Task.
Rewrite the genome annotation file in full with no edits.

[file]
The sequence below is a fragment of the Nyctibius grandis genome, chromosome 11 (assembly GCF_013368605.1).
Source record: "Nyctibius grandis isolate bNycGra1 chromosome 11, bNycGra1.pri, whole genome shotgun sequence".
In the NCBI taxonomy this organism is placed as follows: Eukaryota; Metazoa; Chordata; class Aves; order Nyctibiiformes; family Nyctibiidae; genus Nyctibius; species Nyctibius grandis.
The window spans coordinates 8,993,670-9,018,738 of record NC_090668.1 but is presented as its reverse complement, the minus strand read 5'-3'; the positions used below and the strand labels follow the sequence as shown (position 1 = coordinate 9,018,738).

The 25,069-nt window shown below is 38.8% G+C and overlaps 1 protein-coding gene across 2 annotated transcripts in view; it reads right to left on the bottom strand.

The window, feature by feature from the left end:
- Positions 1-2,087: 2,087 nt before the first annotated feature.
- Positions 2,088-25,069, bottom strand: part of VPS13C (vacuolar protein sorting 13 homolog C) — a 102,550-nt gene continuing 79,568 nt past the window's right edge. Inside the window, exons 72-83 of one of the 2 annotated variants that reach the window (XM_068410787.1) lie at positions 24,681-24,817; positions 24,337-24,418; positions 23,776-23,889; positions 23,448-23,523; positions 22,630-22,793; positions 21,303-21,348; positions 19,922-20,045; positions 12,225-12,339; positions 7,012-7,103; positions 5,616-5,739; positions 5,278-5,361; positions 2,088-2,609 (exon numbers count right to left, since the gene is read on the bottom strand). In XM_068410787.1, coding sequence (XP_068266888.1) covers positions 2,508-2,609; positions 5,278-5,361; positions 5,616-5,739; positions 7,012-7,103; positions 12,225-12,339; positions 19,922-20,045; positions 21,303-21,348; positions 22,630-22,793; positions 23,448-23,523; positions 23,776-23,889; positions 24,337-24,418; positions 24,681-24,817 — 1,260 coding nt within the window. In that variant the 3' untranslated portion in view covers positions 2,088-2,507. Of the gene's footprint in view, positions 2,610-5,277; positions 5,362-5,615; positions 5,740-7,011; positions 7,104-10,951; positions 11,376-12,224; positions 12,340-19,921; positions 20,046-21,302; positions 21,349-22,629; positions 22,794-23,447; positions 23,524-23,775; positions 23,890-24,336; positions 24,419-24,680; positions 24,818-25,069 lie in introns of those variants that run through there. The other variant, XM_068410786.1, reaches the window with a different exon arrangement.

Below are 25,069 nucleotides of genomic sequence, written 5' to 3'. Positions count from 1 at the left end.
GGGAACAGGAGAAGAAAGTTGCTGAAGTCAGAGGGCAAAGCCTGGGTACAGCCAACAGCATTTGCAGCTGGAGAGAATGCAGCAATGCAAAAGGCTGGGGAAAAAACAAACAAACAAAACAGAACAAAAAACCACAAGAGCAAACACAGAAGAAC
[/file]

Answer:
The sequence below is a fragment of the Nyctibius grandis genome, chromosome 11 (assembly GCF_013368605.1).
Source record: "Nyctibius grandis isolate bNycGra1 chromosome 11, bNycGra1.pri, whole genome shotgun sequence".
In the NCBI taxonomy this organism is placed as follows: Eukaryota; Metazoa; Chordata; class Aves; order Nyctibiiformes; family Nyctibiidae; genus Nyctibius; species Nyctibius grandis.
The window spans coordinates 8,993,670-9,018,738 of record NC_090668.1 but is presented as its reverse complement, the minus strand read 5'-3'; the positions used below and the strand labels follow the sequence as shown (position 1 = coordinate 9,018,738).

The 25,069-nt window shown below is 38.8% G+C and overlaps 1 protein-coding gene across 2 annotated transcripts in view; it reads right to left on the bottom strand.

The window, feature by feature from the left end:
- Positions 1-2,087: 2,087 nt before the first annotated feature.
- Positions 2,088-25,069, bottom strand: part of VPS13C (vacuolar protein sorting 13 homolog C) — a 102,550-nt gene continuing 79,568 nt past the window's right edge. Inside the window, exons 72-83 of one of the 2 annotated variants that reach the window (XM_068410787.1) lie at positions 24,681-24,817; positions 24,337-24,418; positions 23,776-23,889; positions 23,448-23,523; positions 22,630-22,793; positions 21,303-21,348; positions 19,922-20,045; positions 12,225-12,339; positions 7,012-7,103; positions 5,616-5,739; positions 5,278-5,361; positions 2,088-2,609 (exon numbers count right to left, since the gene is read on the bottom strand). In XM_068410787.1, coding sequence (XP_068266888.1) covers positions 2,508-2,609; positions 5,278-5,361; positions 5,616-5,739; positions 7,012-7,103; positions 12,225-12,339; positions 19,922-20,045; positions 21,303-21,348; positions 22,630-22,793; positions 23,448-23,523; positions 23,776-23,889; positions 24,337-24,418; positions 24,681-24,817 — 1,260 coding nt within the window. In that variant the 3' untranslated portion in view covers positions 2,088-2,507. Of the gene's footprint in view, positions 2,610-5,277; positions 5,362-5,615; positions 5,740-7,011; positions 7,104-10,951; positions 11,376-12,224; positions 12,340-19,921; positions 20,046-21,302; positions 21,349-22,629; positions 22,794-23,447; positions 23,524-23,775; positions 23,890-24,336; positions 24,419-24,680; positions 24,818-25,069 lie in introns of those variants that run through there. The other variant, XM_068410786.1, reaches the window with a different exon arrangement.

Below are 25,069 nucleotides of genomic sequence, written 5' to 3'. Positions count from 1 at the left end.
GGGAACAGGAGAAGAAAGTTGCTGAAGTCAGAGGGCAAAGCCTGGGTACAGCCAACAGCATTTGCAGCTGGAGAGAATGCAGCAATGCAAAAGGCTGGGGAAAAAACAAACAAACAAAACAGAACAAAAAACCACAAGAGCAAACACAGAAGAAC